Warning, this video is loud.  If you have a dog nearby or have the same sound issues with a brain tumor, you may want to turn the sound down. These clips were taken over a five hour period of non-stop noise July 4, 2015.   


Sunday, May 24, 2015

Nine Years and Counting: The Karnofsky Scale

It was nine years ago on Memorial Day weekend that Ted stumbled on a walk and our lives changed forever.  I know how lucky I am to have this man in my life.  This last year has been a stressful one. One friend died after a 20 year battle with brain cancer and another was attacked again after eight years tumor free.  She's doing great and has beaten the GBM again, but she is a reminder of the aggressive randomness of this cancer. Ted's MRIs were a big concern this year as well, but the doctors assure us that we can hold our breath again for another six months.  

Support from my family and our friends has been tremendous over the years and our ability to travel to Arizona has been a key factor in keeping me sane and Ted healthy.  When Ted was first diagnosed, our oncologist discussed the Karnofsky Performance Scale with us. In a nutshell the scale is used to determine effectiveness of treatment and prognosis of patients.  The lower the number on the scale, the worse the prognosis.  This scale has been a driving force for me, even today, nine years later.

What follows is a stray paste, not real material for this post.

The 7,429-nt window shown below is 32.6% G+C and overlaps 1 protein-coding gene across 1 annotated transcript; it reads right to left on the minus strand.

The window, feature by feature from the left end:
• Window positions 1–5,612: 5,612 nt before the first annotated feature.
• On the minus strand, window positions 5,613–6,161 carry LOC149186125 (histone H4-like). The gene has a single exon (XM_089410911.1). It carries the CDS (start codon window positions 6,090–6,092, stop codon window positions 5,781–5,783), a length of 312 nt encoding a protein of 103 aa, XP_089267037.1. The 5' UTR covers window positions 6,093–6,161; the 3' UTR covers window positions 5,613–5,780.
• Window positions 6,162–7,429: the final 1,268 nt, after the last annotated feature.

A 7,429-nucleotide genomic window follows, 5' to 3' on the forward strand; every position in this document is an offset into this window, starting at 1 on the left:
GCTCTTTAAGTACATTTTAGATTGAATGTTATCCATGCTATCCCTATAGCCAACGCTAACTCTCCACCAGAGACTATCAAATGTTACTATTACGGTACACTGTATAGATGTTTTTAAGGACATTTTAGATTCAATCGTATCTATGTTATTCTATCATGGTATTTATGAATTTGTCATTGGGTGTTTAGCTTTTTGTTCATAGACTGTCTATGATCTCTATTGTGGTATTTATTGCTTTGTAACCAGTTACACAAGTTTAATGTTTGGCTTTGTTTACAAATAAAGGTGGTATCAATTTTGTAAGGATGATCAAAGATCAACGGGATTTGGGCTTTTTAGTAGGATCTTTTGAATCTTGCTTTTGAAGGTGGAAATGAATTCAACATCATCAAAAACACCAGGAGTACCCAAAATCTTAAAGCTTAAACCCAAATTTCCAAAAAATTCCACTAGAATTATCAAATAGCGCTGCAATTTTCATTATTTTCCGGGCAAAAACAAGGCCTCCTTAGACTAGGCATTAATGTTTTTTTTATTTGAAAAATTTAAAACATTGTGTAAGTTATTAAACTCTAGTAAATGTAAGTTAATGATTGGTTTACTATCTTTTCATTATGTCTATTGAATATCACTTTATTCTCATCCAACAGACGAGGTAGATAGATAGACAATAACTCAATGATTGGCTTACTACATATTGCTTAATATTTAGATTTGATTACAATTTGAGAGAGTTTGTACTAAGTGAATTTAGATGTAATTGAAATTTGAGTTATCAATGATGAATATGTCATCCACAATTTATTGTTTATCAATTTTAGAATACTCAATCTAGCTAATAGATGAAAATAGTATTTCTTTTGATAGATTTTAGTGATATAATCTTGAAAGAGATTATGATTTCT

Ted with KC and Zoey Memorial Day weekend 2015
Renaissance Trail, Vancouver, WA
As a caregiver, and someone who is hopelessly in love with my husband, I made it my mission to make sure Ted's score remained as high as we could get it. Exercising regularly and making sure Ted gets out of bed in the morning are daily routines. Because his frontal lobe was damaged, he has difficulty "initiating" things. Once I get him up in the morning and make sure he takes the medications that help to keep him alive and actively participating in life, he does very well.  It's that hour in the morning it takes me to convince him to get out of bed that is crucial. My schedule changed recently and it drastically affected him.  I was leaving too early to get him out of bed.  If he doesn't get out of bed, he stays there a large portion of the day and doesn't eat, or at least eat well, and he forgets to go to Tai Chi or to volunteer at the VA. He also forgets to shave and shower. 

 I'm mentioning this as a reminder to the caregivers out there who struggle to hold on to jobs while caring for loved ones.  It's never easy. Motivating someone else can be draining, I'm sharing Karnofsky Scale today for those of you who have loved ones who are successfully being treated with chemo and radiation but perhaps are having difficulty with quality of life issues. 

 For nine years, I've taken Ted to doctor after doctor, determined to find a "fix" for something there isn't a fix for, but I'm driven to keep our quality of the life the best it can be for as long as we can. Through this journey, we've discovered a cocktail of drugs to keep him alert and productive, and I've discovered that sometimes as much as I feel like pulling the covers over my head and staying in bed with him, it's not an option. I have used the Karnofsky Scale as a tool, or weapon.  I'll take anything I can get, so if any of you have suggestions or success stories, feel free to share them with me and I will pass them along.